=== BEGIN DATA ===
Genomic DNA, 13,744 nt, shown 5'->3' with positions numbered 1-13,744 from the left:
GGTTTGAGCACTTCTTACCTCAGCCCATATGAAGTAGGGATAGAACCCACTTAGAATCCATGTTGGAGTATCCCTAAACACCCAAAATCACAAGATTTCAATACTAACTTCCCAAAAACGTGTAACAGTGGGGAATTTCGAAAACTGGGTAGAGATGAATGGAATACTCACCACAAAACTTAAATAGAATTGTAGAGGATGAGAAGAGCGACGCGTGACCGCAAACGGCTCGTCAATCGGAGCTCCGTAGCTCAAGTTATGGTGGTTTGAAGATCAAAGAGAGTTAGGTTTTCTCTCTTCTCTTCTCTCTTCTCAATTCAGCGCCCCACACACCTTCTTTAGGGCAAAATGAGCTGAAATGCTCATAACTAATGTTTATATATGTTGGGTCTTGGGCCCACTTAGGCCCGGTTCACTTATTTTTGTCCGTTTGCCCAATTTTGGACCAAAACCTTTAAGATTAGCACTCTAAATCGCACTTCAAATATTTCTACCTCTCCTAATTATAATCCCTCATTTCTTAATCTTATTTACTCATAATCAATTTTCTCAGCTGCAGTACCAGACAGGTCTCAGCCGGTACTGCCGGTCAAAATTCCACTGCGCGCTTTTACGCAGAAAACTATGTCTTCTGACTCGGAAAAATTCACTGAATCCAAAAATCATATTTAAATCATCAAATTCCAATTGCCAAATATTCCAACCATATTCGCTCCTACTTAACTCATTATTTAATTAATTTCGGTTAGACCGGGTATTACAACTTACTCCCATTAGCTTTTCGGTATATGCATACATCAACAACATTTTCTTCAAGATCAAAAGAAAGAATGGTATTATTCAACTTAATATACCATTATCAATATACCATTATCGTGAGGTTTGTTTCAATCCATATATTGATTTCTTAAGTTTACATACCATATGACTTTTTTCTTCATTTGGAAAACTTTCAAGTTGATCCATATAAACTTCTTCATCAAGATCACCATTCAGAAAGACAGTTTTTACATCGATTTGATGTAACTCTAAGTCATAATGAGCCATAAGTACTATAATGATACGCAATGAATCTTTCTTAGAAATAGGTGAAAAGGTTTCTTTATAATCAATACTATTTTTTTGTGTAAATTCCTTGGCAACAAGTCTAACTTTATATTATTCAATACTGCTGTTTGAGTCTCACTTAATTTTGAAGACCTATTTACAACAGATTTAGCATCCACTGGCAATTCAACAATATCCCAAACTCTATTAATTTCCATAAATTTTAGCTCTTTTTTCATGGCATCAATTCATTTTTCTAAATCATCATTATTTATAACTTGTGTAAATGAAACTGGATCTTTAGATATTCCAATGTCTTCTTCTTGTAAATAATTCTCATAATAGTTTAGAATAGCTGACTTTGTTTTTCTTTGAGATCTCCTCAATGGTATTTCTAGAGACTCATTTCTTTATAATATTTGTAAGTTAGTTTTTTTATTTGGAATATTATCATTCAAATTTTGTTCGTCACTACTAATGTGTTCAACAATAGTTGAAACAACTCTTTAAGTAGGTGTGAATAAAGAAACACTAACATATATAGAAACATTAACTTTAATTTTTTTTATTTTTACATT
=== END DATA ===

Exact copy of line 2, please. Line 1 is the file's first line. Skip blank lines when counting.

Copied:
GGTTTGAGCACTTCTTACCTCAGCCCATATGAAGTAGGGATAGAACCCACTTAGAATCCATGTTGGAGTATCCCTAAACACCCAAAATCACAAGATTTCAATACTAACTTCCCAAAAACGTGTAACAGTGGGGAATTTCGAAAACTGGGTAGAGATGAATGGAATACTCACCACAAAACTTAAATAGAATTGTAGAGGATGAGAAGAGCGACGCGTGACCGCAAACGGCTCGTCAATCGGAGCTCCGTAGCTCAAGTTATGGTGGTTTGAAGATCAAAGAGAGTTAGGTTTTCTCTCTTCTCTTCTCTCTTCTCAATTCAGCGCCCCACACACCTTCTTTAGGGCAAAATGAGCTGAAATGCTCATAACTAATGTTTATATATGTTGGGTCTTGGGCCCACTTAGGCCCGGTTCACTTATTTTTGTCCGTTTGCCCAATTTTGGACCAAAACCTTTAAGATTAGCACTCTAAATCGCACTTCAAATATTTCTACCTCTCCTAATTATAATCCCTCATTTCTTAATCTTATTTACTCATAATCAATTTTCTCAGCTGCAGTACCAGACAGGTCTCAGCCGGTACTGCCGGTCAAAATTCCACTGCGCGCTTTTACGCAGAAAACTATGTCTTCTGACTCGGAAAAATTCACTGAATCCAAAAATCATATTTAAATCATCAAATTCCAATTGCCAAATATTCCAACCATATTCGCTCCTACTTAACTCATTATTTAATTAATTTCGGTTAGACCGGGTATTACAACTTACTCCCATTAGCTTTTCGGTATATGCATACATCAACAACATTTTCTTCAAGATCAAAAGAAAGAATGGTATTATTCAACTTAATATACCATTATCAATATACCATTATCGTGAGGTTTGTTTCAATCCATATATTGATTTCTTAAGTTTACATACCATATGACTTTTTTCTTCATTTGGAAAACTTTCAAGTTGATCCATATAAACTTCTTCATCAAGATCACCATTCAGAAAGACAGTTTTTACATCGATTTGATGTAACTCTAAGTCATAATGAGCCATAAGTACTATAATGATACGCAATGAATCTTTCTTAGAAATAGGTGAAAAGGTTTCTTTATAATCAATACTATTTTTTTGTGTAAATTCCTTGGCAACAAGTCTAACTTTATATTATTCAATACTGCTGTTTGAGTCTCACTTAATTTTGAAGACCTATTTACAACAGATTTAGCATCCACTGGCAATTCAACAATATCCCAAACTCTATTAATTTCCATAAATTTTAGCTCTTTTTTCATGGCATCAATTCATTTTTCTAAATCATCATTATTTATAACTTGTGTAAATGAAACTGGATCTTTAGATATTCCAATGTCTTCTTCTTGTAAATAATTCTCATAATAGTTTAGAATAGCTGACTTTGTTTTTCTTTGAGATCTCCTCAATGGTATTTCTAGAGACTCATTTCTTTATAATATTTGTAAGTTAGTTTTTTTATTTGGAATATTATCATTCAAATTTTGTTCGTCACTACTAATGTGTTCAACAATAGTTGAAACAACTCTTTAAGTAGGTGTGAATAAAGAAACACTAACATATATAGAAACATTAACTTTAATTTTTTTTATTTTTACATT